Oscar blooper: Facing a backlash that its new category for “outstanding achievement in popular film” would cheapen the Oscars, the Academy of Motion Picture Arts and Sciences abruptly reversed itself and said that it will not include the new award in the upcoming Academy Awards ceremony. It also will “seek additional input” on whether to move forward with it at all.
Congressional scolding: Facebook and Twitter executives got a tongue lashing at a Capitol Hill hearing for a litany of complaints against the social media giants, including the platforms’ vulnerability to foreign influence, their handling of user data and the perception they bury conservative voices. But they did better than Google, which was represented by an empty seat after a dispute over who would represent it.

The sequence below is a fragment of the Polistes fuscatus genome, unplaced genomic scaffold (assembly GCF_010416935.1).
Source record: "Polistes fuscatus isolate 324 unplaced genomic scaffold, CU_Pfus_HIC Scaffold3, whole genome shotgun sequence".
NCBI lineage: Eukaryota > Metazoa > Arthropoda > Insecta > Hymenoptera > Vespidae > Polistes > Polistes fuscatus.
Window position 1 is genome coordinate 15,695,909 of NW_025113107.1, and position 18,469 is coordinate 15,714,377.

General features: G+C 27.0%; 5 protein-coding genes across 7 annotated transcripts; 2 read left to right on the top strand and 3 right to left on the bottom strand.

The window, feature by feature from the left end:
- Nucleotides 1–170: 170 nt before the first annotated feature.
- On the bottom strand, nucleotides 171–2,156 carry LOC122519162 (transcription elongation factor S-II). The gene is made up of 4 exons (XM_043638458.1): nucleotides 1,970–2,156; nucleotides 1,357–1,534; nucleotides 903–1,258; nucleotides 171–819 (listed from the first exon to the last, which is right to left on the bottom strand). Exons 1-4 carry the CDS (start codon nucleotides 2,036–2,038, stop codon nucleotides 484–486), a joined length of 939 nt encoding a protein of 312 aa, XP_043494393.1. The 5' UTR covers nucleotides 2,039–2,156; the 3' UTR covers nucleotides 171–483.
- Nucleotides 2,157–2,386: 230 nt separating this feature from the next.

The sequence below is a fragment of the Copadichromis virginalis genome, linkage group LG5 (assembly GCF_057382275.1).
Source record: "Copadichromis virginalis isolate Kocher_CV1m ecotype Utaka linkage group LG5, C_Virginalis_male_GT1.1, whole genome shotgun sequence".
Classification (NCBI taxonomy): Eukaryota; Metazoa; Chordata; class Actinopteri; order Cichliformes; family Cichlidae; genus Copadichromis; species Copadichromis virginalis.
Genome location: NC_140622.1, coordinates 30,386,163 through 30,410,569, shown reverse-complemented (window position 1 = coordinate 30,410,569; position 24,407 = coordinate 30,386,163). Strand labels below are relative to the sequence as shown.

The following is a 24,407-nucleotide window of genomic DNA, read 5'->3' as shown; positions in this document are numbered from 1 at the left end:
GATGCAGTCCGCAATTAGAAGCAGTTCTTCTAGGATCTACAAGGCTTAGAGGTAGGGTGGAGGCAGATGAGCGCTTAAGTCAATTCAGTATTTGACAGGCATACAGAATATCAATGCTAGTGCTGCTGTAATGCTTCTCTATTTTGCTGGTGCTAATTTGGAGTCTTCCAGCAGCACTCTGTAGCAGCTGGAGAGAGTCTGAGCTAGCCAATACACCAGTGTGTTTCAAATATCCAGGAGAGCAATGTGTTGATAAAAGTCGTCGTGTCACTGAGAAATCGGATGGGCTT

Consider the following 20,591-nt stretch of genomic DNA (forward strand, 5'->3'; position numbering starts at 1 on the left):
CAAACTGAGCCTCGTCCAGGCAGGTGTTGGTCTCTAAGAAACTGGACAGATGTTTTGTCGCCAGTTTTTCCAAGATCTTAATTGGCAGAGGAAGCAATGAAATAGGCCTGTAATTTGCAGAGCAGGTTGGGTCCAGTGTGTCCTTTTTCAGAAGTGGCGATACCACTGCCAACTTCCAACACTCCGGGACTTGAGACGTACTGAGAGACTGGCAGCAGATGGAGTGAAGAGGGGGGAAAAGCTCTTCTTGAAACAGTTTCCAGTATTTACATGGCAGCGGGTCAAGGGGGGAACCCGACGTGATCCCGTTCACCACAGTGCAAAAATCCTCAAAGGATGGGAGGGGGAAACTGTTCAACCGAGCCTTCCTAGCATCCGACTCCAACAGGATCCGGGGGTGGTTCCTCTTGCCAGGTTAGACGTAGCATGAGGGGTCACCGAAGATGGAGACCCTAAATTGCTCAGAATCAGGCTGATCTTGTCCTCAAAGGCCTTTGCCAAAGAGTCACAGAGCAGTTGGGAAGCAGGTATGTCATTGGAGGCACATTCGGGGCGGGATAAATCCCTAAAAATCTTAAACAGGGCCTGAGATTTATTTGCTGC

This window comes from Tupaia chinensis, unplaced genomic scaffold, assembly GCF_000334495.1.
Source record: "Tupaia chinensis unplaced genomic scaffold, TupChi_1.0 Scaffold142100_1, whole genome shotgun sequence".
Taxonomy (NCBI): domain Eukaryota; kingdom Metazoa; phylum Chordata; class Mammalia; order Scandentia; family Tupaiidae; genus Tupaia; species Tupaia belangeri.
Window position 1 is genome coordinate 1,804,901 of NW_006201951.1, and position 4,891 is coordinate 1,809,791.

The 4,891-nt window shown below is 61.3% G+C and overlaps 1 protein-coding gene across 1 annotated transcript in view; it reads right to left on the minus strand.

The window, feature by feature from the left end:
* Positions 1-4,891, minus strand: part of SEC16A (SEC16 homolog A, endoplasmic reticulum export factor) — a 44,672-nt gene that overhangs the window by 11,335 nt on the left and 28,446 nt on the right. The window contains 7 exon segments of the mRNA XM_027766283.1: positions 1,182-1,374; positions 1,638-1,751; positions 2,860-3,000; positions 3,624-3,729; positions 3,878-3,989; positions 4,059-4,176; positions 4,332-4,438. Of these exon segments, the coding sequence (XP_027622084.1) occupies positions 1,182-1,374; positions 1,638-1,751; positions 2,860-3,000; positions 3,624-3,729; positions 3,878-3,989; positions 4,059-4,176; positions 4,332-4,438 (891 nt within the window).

Alarm bells: Tens of thousands of hotel employees who work alone or in isolated locations will be equipped with panic buttons under an initiative led by the American Hotel and Lodging Assn. Such devices are already required by law in New York and some other cities and are the subject of campaigns by labor unions in Southern California amid reports of widespread sexual harassment and even assault.
WHAT WE’RE READING
And some recent stories from other publications that caught our eye:
Crazy rich Americans: Seven Silicon Valley entrepreneurs have started preparing for the end of the world by placing large underground shelters in New Zealand, Bloomberg reports. “In recent months, two 150-ton survival bunkers journeyed by land and sea from a Texas warehouse to the shores of New Zealand, where they’re buried 11 feet underground.”